New York State Court of Claims

New York State Court of Claims

STATE FARM v. THE STATE OF NEW YORK, #2003-030-909, Claim No. 107924, Motion Nos. M-67153, CM-67439


Case Information

Claimant short name:
Footnote (claimant name) :

Footnote (defendant name) :

Third-party claimant(s):

Third-party defendant(s):

Claim number(s):
Motion number(s):
Cross-motion number(s):
Claimant's attorney:
Serpe, Andree & Kaufmanby Cynthia G. Gamana, Esq.
Defendant's attorney:
Eliot Spitzer, Attorney Generalby Grace A. Brannigan, Assistant Attorney General
Third-party defendant's attorney:

Signature date:
January 7, 2004
White Plains

Official citation:

Appellate results:

See also (multicaptioned case)


The court read and considered the following papers on defendant's motion to dismiss and

claimant's cross-motion for permission to file a late claim: Notice of Motion, Affirmation and

Exhibits; Notice of Cross-Motion, Affirmation and Exhibits, Affirmation in Opposition.

Claimant seeks $5,189.95 in damages arising out of property damage sustained to its subrogor's automobile in a December 26, 2002 accident with a vehicle driven by one Thurston Culley and owned by the State Office of Mental Retardation and Developmental Disabilities (OMRDD). The instant claim (improperly denominated a "complaint"), was filed on June 25, 2003 and served on the Attorney General on June 26, 2003. Since both of these dates are more than 90 days after accrual of the claim, and since no notice of intention to file a claim was served on the Attorney General within such period, defendant's motion to dismiss the claim for lack of jurisdiction must be, and hereby is, granted (Court of Claims Act § 10[3]).

Seeking the court's permission to file a late claim pursuant to Court of Claims Act §10(6), claimant advises that, beginning in January 2003, it corresponded with a firm known as Cool Risk Management, which describes itself as "the Claims Administrator for the State of New York," in an effort to resolve its claim without litigation. Based on its position that the accident was the fault of the driver of claimant's vehicle, Samantha Zazzi, the claim was denied. Subsequently, in April 2003, the State made a claim against claimant for the damage to its property sustained in the subject collision.

As noted, claimant did not attempt to proceed in this court until June 2003, by which date relief pursuant to Court of Claims Act section 10(6) was necessary. That statute grants the court the discretion to allow the filing of a late claim upon consideration of all relevant factors, including whether claimant's delay was excusable, whether defendant had timely notice of the facts constituting the claim, whether defendant had the timely opportunity to investigate, whether defendant would suffer substantial prejudice should late filing be allowed, whether the proposed claim appears meritorious and whether claimant has an alternate remedy (Bay Terrace Coop. Section IV v New York State Employees' Retirement Sys. Policemen's and Firemen's Retirement Sys., 55 NY2d 979).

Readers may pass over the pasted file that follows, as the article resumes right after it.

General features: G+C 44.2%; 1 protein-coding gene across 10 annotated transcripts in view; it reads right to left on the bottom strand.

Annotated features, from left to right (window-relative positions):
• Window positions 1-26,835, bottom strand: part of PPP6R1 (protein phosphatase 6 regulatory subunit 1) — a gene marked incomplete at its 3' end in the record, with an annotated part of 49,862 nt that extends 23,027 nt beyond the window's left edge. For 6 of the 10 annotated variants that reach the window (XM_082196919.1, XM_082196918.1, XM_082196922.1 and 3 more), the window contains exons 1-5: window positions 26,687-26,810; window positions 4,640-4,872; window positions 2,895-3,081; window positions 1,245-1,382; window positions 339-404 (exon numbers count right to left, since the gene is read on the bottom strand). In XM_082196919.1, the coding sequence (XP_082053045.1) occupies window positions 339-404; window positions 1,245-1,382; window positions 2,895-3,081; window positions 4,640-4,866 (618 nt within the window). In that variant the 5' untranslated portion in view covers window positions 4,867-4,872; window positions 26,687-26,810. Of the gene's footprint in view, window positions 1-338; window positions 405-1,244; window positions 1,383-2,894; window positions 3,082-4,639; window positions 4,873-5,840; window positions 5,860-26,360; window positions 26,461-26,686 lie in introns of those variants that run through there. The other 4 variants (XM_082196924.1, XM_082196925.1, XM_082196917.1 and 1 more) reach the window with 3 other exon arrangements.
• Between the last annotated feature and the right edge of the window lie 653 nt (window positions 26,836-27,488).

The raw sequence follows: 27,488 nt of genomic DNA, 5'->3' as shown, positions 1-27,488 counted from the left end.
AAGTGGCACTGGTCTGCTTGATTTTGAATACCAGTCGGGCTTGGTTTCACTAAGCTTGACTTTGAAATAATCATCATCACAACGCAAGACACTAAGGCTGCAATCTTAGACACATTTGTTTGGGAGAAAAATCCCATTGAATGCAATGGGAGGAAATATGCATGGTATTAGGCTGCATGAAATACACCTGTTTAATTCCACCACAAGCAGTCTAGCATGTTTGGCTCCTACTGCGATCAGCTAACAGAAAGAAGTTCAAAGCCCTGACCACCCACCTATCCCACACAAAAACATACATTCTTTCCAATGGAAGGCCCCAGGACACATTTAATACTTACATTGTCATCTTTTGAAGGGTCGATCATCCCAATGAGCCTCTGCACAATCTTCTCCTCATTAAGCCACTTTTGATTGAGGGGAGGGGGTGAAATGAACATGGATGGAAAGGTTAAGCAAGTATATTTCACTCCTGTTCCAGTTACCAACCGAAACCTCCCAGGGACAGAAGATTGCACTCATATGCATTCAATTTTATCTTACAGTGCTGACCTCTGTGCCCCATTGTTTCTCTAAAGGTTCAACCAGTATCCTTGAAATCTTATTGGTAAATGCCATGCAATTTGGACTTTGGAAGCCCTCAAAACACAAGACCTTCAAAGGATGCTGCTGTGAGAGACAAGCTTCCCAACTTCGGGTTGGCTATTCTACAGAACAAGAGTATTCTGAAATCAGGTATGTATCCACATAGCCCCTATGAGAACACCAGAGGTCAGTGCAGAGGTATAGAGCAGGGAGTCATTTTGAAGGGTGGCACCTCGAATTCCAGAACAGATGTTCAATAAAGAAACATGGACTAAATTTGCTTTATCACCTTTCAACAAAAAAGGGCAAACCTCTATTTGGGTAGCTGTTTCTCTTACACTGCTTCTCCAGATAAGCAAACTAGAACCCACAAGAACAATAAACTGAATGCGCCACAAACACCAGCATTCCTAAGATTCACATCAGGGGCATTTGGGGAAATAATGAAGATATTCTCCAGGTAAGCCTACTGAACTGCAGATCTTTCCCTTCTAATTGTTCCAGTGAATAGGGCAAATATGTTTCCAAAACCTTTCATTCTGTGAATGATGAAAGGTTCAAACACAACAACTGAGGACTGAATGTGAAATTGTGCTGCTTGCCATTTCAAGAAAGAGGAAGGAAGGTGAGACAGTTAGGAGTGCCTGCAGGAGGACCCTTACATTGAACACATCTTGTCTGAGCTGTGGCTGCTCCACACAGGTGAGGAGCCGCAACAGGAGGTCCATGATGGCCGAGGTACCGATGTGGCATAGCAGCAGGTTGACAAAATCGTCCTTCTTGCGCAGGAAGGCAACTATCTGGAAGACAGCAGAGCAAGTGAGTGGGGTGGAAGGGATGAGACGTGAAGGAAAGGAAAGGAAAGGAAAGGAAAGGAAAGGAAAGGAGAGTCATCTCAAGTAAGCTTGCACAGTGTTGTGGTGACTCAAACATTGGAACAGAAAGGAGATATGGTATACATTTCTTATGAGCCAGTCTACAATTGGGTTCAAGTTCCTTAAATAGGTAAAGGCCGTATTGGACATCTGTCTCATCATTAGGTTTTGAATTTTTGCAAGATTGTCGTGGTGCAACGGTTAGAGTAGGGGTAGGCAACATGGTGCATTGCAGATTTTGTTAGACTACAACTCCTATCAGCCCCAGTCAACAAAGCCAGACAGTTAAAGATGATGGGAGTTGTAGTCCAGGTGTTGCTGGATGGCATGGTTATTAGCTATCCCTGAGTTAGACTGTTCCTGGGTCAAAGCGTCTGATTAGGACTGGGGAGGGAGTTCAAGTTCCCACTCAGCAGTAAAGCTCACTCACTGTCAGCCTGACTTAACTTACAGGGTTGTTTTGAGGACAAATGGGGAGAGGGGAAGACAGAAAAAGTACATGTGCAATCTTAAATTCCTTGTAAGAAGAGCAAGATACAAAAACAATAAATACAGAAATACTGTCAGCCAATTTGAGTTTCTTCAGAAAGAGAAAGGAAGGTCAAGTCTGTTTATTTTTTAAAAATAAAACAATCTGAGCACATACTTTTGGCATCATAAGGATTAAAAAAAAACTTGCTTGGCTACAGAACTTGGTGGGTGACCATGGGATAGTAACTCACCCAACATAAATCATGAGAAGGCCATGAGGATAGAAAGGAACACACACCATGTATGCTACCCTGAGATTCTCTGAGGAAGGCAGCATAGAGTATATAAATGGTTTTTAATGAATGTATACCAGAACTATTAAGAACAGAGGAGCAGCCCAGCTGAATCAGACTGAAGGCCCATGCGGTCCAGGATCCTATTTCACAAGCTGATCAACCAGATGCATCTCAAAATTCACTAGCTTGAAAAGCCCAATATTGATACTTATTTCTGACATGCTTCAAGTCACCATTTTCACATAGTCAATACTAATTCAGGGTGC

Although claimant's delay was clearly not excusable, particularly since defendant's claims adjuster denied its claim approximately one month after the accident, such is but one factor to consider. It is clear that defendant had timely notice of the relevant facts, that its agent investigated the incident and that it would suffer absolutely no prejudice should late filing be allowed.

The driver of claimant's vehicle has submitted an affidavit in which she states that defendant's driver made a sudden right turn on a red light and collided with her vehicle, which had the right of way. Defendant's driver apparently told the officer who completed the accident report that he proceeded when his light turned green and claimant's driver apparently told the officer that her light was yellow when she proceeded through the intersection. Claimant's burden on this motion is to show that the proposed claim is not patently groundless, frivolous or legally defective and that there is reasonable ground to believe that a cause of action exists (Matter of Santana v New York State Thruway Auth., 92 Misc 2d 1). Notwithstanding the presence of a sharp issue of fact, claimant's allegations under these circumstances are accepted as true and it would not be proper to engage, as defendant suggests, in a trial of the merits on this preliminary motion (see, Marcus v State of New York, 172 AD2d 724).

With respect to the possibility of an alternate remedy, the court does not agree with defendant's suggestion that the availability of a Supreme Court action against defendant's employee (see, Morell v Balasubramanian, 70 NY2d 297) militates against granting this motion and specifically does not comprehend how the litigation of this $5,189.95 property damage claim in that forum instead of in the Court of Claims would be in defendant's, or anyone's, interest.

Finally, the court does not agree with defendant's contention that the proposed claim is "insufficiently definite ‘to enable the State * * * to investigate the claim[s] promptly and to ascertain its liability under the circumstances,' " (Lepkowski v State of New York __ NY2d __, 2003 WL 22966866 (NY), 2003 NY Slip Op. 19676, citing Heisler v State of New York, 78 AD2d 767) or that the submission of repair bills was required or would add anything to the court's consideration of the matter.

Accordingly, the claimant's cross motion is granted, with the proviso that paragraph 3 of the proposed claim be changed to indicate the correct driver. Claimant is directed to serve and file its claim, in accordance with the relevant provisions of the Court of Claims Act and Rules, particularly with respect to manner of service and payment of a new filing fee, within 30 days of the filing date of this decision and order.

January 7, 2004
White Plains, New York

Judge of the Court of Claims